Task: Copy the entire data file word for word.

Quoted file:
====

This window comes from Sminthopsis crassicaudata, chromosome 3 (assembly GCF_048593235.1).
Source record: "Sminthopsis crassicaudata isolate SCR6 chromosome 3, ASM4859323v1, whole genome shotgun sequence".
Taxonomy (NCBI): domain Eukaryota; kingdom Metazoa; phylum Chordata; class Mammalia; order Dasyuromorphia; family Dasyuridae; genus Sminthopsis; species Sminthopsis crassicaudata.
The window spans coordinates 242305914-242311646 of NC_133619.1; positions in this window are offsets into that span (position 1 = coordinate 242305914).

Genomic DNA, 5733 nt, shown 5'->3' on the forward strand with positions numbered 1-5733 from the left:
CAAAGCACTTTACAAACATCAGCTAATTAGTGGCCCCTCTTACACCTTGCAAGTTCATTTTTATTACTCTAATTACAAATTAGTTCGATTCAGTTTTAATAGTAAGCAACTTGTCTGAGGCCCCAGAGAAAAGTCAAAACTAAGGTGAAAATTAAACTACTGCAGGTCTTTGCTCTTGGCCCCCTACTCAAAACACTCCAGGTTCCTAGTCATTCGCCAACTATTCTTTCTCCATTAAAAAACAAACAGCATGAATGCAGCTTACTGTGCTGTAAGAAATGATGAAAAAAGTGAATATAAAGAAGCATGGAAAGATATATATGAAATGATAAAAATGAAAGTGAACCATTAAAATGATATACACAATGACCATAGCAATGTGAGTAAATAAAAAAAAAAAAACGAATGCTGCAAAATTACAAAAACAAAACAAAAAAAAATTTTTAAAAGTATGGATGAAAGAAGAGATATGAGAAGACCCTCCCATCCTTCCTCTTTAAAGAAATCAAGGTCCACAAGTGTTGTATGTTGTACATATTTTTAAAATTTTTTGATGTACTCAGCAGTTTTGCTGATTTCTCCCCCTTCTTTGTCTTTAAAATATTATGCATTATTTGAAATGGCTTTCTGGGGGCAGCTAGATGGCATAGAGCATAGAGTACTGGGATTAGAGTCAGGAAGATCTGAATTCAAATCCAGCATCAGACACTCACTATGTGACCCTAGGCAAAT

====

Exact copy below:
This window comes from Sminthopsis crassicaudata, chromosome 3 (assembly GCF_048593235.1).
Source record: "Sminthopsis crassicaudata isolate SCR6 chromosome 3, ASM4859323v1, whole genome shotgun sequence".
Taxonomy (NCBI): domain Eukaryota; kingdom Metazoa; phylum Chordata; class Mammalia; order Dasyuromorphia; family Dasyuridae; genus Sminthopsis; species Sminthopsis crassicaudata.
The window spans coordinates 242305914-242311646 of NC_133619.1; positions in this window are offsets into that span (position 1 = coordinate 242305914).

Genomic DNA, 5733 nt, shown 5'->3' on the forward strand with positions numbered 1-5733 from the left:
CAAAGCACTTTACAAACATCAGCTAATTAGTGGCCCCTCTTACACCTTGCAAGTTCATTTTTATTACTCTAATTACAAATTAGTTCGATTCAGTTTTAATAGTAAGCAACTTGTCTGAGGCCCCAGAGAAAAGTCAAAACTAAGGTGAAAATTAAACTACTGCAGGTCTTTGCTCTTGGCCCCCTACTCAAAACACTCCAGGTTCCTAGTCATTCGCCAACTATTCTTTCTCCATTAAAAAACAAACAGCATGAATGCAGCTTACTGTGCTGTAAGAAATGATGAAAAAAGTGAATATAAAGAAGCATGGAAAGATATATATGAAATGATAAAAATGAAAGTGAACCATTAAAATGATATACACAATGACCATAGCAATGTGAGTAAATAAAAAAAAAAAAACGAATGCTGCAAAATTACAAAAACAAAACAAAAAAAAATTTTTAAAAGTATGGATGAAAGAAGAGATATGAGAAGACCCTCCCATCCTTCCTCTTTAAAGAAATCAAGGTCCACAAGTGTTGTATGTTGTACATATTTTTAAAATTTTTTGATGTACTCAGCAGTTTTGCTGATTTCTCCCCCTTCTTTGTCTTTAAAATATTATGCATTATTTGAAATGGCTTTCTGGGGGCAGCTAGATGGCATAGAGCATAGAGTACTGGGATTAGAGTCAGGAAGATCTGAATTCAAATCCAGCATCAGACACTCACTATGTGACCCTAGGCAAAT